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LPD and Crystal, 1998 record the pronunciation of the surname Amis as if it rhymed with 'GAME-iss' (IPA: /ˈeɪm ɪs/). (LPD also records a 'non-standard variant', with the last syllable less distinct: IPA: /ˈeɪm əs/.) There is a third tradition among British academics, of pronouncing the names of the two English writers Kingsley Amis and his son Martin Amis as monosyllables, a homophone of the plural noun (and singular verb) 'aims', rhyming with 'games' (IPA: /ˈeɪmz/).

The surname Amis has several variant spellings. Amies is the same name - Sir Hardy Amies (1909 - 2003) was a designer of clothes, famous for being Queen Elizabeth II's dressmaker for 50 years: the firm he founded still bears his name, and is still (2008) active. The commonest form of the surname in the USA is Ames.

Do not confuse the surname with the adjective amiss
either in spelling or in pronunciation.

The adjective amiss means 'wrong', 'erroneous' or 'astray'. It is spelled with two '-s-'s, following an '-i-': the surname has one '-s-', following '-ie-' or a straight '-i-'. The adjective has the stress on the second syllable, and sounds like 'a MISS' (IPA: /ə ˈmɪs/).

Kingsley Amis (1922-1995) began his career as a Lecturer in English. He became famous for his novel Lucky Jim (1954) which became famous as a comic novel about life as a university lecturer. He is seen as one of the 'angry young men', a description with which he disagreed. Altogether he wrote more than 20 novels, with many short stories, poems and various essays. He produced anthologies of poetry and of Science Fiction. Although he became a member of the Communist Party in 1941, while at Oxford University, he allowed his membership to lapse during his military service, and after the invasion of Hungary in 1956 by the USSR following the Hungarian Rising, he became a militant anti-communist. Indeed he, and his great friend Philip Larkin (whom he met at Oxford), became known for their reactionary and right-wing views. He was knighted (becoming Sir Kingsley Amis) in 1990.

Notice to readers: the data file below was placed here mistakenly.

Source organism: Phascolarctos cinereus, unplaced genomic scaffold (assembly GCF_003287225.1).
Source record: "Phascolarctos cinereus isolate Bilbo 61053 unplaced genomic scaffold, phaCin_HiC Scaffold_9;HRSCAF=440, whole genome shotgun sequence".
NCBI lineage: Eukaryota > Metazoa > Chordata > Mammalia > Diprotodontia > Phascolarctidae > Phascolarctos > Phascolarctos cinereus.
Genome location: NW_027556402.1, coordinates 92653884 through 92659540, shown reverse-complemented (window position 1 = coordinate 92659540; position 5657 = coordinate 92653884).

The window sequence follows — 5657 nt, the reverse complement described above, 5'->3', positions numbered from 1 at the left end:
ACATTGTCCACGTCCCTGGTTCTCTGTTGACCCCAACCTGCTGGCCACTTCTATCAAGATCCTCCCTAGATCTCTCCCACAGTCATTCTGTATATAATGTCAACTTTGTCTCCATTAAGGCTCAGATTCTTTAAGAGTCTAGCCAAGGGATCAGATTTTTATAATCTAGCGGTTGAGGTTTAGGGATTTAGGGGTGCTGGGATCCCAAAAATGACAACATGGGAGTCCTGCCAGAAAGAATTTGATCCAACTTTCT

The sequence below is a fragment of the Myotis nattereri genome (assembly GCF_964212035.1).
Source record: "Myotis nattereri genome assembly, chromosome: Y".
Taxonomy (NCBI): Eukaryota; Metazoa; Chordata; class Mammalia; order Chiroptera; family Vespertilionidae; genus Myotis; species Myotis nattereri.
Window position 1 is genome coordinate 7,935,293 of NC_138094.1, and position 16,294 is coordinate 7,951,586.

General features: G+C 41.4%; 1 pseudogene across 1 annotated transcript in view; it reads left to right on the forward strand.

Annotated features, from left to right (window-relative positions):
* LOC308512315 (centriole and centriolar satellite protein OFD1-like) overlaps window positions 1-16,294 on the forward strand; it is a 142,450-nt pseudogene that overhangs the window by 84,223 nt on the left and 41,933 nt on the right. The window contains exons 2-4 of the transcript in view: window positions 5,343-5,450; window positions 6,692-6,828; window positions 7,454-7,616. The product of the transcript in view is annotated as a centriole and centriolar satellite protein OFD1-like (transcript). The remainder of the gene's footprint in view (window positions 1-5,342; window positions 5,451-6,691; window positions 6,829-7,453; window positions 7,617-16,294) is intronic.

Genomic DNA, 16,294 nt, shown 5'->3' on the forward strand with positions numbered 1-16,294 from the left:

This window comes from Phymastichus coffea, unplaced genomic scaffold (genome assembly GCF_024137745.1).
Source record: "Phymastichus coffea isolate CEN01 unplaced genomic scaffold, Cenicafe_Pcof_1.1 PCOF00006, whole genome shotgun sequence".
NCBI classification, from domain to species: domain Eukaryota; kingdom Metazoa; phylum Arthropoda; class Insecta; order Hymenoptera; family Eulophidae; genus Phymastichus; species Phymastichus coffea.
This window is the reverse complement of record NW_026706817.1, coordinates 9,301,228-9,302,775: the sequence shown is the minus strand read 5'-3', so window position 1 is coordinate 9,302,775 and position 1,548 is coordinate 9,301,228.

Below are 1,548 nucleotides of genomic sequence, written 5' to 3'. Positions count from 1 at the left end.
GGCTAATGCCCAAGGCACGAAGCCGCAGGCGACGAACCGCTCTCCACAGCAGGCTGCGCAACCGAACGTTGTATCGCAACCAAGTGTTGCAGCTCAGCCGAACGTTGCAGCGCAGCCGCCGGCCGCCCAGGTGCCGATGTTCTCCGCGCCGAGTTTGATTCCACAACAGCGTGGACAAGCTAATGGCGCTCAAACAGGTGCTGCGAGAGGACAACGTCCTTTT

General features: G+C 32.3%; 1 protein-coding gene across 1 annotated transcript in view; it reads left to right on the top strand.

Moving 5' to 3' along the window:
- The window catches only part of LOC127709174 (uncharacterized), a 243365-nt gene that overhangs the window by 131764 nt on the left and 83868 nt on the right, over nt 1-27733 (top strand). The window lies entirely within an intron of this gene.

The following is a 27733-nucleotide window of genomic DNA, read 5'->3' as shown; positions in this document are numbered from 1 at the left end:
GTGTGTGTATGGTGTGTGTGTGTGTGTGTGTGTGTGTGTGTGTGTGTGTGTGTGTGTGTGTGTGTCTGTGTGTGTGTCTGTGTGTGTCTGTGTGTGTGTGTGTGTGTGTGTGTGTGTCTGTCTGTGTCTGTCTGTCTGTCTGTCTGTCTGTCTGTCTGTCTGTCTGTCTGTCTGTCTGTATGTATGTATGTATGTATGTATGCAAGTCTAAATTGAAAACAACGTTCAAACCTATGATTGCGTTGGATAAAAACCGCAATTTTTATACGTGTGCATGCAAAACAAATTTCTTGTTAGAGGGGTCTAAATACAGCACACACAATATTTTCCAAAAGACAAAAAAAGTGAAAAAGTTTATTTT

Martin Amis was born in 1949. His first novel was The Rachel Papers (1973); others have included Money (1984), London Fields (1989) and The Information (1995). He has also written essays and short stories. He is known for controversial views on Islam, given in such writings as The Second Plane: September 11: Terror and Boredom (2008).